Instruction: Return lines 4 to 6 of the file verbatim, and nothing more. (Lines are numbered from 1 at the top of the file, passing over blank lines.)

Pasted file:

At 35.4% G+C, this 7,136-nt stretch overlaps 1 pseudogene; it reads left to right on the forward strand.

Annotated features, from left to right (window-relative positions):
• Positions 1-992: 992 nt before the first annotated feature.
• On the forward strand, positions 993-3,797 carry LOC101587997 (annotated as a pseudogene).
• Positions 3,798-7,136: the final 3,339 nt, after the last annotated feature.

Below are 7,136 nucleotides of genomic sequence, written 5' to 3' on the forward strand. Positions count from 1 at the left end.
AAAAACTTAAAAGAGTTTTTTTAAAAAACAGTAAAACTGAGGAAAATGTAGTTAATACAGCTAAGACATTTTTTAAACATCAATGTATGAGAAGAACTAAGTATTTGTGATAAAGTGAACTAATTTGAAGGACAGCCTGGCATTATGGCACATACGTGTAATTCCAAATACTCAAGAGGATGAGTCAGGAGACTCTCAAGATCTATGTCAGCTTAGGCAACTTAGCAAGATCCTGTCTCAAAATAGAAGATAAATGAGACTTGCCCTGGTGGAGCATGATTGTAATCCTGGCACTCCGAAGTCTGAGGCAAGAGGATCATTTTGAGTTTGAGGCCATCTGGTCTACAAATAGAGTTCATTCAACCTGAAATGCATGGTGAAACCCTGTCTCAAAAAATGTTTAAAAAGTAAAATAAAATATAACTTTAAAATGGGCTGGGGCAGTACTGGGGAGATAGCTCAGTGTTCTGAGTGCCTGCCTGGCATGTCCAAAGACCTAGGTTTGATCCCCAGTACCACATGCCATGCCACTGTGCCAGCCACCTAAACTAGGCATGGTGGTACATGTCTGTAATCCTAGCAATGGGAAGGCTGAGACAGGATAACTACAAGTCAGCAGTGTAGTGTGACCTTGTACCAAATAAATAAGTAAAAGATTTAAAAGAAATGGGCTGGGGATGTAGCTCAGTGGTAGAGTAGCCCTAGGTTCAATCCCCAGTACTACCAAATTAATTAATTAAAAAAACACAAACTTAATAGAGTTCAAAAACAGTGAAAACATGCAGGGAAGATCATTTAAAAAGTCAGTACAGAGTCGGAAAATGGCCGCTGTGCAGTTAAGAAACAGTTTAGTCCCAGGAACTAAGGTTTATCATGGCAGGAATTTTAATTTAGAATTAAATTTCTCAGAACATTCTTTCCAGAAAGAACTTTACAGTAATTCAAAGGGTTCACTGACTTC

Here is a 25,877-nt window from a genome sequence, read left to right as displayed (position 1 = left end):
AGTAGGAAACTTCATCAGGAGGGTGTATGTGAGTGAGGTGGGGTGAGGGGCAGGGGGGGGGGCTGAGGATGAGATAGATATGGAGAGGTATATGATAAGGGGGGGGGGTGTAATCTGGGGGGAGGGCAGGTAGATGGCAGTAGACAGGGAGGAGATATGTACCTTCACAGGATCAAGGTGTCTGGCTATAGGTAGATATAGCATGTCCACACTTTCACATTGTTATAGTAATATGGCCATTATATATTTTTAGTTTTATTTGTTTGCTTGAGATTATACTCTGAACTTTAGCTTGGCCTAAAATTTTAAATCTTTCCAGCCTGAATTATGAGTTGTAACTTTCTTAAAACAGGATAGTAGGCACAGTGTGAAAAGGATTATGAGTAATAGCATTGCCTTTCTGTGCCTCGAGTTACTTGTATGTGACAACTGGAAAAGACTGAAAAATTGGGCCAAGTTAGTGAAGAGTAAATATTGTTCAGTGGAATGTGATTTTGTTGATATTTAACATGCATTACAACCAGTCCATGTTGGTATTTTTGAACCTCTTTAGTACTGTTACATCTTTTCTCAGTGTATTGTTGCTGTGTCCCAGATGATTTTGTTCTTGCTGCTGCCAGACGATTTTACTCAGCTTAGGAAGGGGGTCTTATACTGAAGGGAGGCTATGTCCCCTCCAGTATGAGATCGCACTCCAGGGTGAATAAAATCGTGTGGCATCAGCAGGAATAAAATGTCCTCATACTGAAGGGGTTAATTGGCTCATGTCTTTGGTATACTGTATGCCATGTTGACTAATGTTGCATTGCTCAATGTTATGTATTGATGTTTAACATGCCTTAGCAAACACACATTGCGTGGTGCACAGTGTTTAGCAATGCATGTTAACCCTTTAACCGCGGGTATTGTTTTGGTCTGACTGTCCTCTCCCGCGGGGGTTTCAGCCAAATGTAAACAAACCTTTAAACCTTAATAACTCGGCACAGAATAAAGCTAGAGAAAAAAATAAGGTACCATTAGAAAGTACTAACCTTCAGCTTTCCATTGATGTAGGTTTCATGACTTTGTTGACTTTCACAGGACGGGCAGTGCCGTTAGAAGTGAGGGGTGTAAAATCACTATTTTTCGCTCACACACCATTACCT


• On the forward strand, positions 993-3,797 carry LOC101587997 (annotated as a pseudogene).
• Positions 3,798-7,136: the final 3,339 nt, after the last annotated feature.

Below are 7,136 nucleotides of genomic sequence, written 5' to 3' on the forward strand. Positions count from 1 at the left end.